Why Trump’s Lawyer is Dead Wrong on Obstruction of Justice

President Donald Trump’s personal lawyer, John Dowd, now claims that the president “cannot obstruct justice because he is the chief law enforcement officer” under Article II of the Constitution. Dowd’s remarks, reported Monday morning by Axios, have little basis in text or history, and they fly in the face of a decades-old bipartisan consensus: the obstruction of justice statutes indeed apply to the president.

As Eric Posner and I note in a forthcoming California Law Review article, obstruction of justice is a crime with roots in the nation’s founding. The Declaration of Independence charged King George III with “obstruct[ing] the administration of justice, by refusing his assent to the laws for establishing judiciary powers.” That alone is evidence that the founding generation did not believe that heads of state were immune from obstruction charges. And while Article II instructs the president to “take care that the laws be faithfully executed,” that does not give him carte blanche to wield his law enforcement powers any way he chooses.

Trump is not the first sitting president to face accusations of obstruction of justice. During the Watergate scandal, the first article of impeachment approved by the House Judiciary Committee charged Richard Nixon with obstructing justice by endeavoring to influence an FBI investigation into the break-in at the Democratic National Committee headquarters. That article passed the committee by a 27-11 vote, with six Republicans joining all the committee’s Democrats in the majority. And after Nixon’s resignation, the 11 Republicans who voted against the first article of impeachment acknowledged that, in light of subsequent revelations, they believed that Nixon had committed obstruction. Nixon himself conceded at a press conference prior to leaving office that “of course, the crime of obstruction of justice is a serious crime and would be an impeachable offense.” The idea that the president was immune from obstruction liability was never taken seriously even by Nixon’s most ardent defenders.

Nixon’s resignation did not bring an end to obstruction allegations against sitting presidents. During the investigation into the Iran-Contra scandal that engulfed Ronald Reagan’s administration, independent counsel Lawrence Walsh also considered whether obstruction charges should be filed against President Reagan. Walsh declined to bring charges due to problems of proof, but not because of any doubt that the obstruction statutes applied to the commander-in-chief. And in December 1998, President Bill Clinton was impeached for obstruction of justice in relation to a sexual harassment lawsuit and a federal grand jury inquiry.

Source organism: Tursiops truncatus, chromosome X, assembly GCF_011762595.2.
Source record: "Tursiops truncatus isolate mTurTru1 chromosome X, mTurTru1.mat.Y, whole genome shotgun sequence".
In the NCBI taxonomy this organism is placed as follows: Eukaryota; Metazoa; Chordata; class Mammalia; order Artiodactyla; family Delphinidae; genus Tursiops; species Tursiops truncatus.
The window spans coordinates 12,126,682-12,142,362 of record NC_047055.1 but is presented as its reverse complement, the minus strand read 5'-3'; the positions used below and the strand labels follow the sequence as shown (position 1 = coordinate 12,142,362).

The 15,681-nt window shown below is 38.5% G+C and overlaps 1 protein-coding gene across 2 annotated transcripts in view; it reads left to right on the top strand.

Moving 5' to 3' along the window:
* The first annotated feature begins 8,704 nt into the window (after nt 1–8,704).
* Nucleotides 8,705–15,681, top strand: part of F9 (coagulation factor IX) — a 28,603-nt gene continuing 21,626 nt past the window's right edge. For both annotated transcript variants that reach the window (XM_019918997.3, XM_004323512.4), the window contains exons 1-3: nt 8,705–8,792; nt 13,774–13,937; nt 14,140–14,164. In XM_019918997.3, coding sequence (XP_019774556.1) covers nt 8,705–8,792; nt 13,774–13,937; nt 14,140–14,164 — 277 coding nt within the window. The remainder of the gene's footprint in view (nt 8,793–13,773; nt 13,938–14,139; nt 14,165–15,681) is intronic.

While the Clinton impeachment was controversial, the claim that the obstruction statutes applied to the president was not. The House Judiciary Committee’s report said that the first article of impeachment against Nixon had established a “clear precedent” that a president who used his position of power to obstruct the administration of justice committed an impeachable offense. Clinton’s defenders quickly conceded that the obstruction statutes applied to the president. A group of more than 400 law professors sent a letter to Congress opposing impeachment but acknowledging that “[a] President who corruptly used the Federal Bureau of Investigation to obstruct an investigation would have criminally exercised his presidential powers.”

To be sure, the application of the obstruction statutes to the president raises complicated questions regarding the line between enforcement discretion and criminal obstruction. Eric Posner and I have argued that—as a general matter—a president commits criminal obstruction only when he abuses his power over law enforcement for personal, pecuniary, or purely partisan ends. But Dowd’s claim that the obstruction statutes never apply to the president is without merit. Trump is not the first president to face serious allegations of obstruction, and he may not be the last. But so far, he is the only one whose lawyers have argued that—with respect to obstruction of justice—the president is above the law.

Image: Drew Angerer/Getty

 

About the Author(s)

Daniel Hemel

Assistant Professor of Law at the University of Chicago Law School Follow him on Twitter (@DanielJHemel).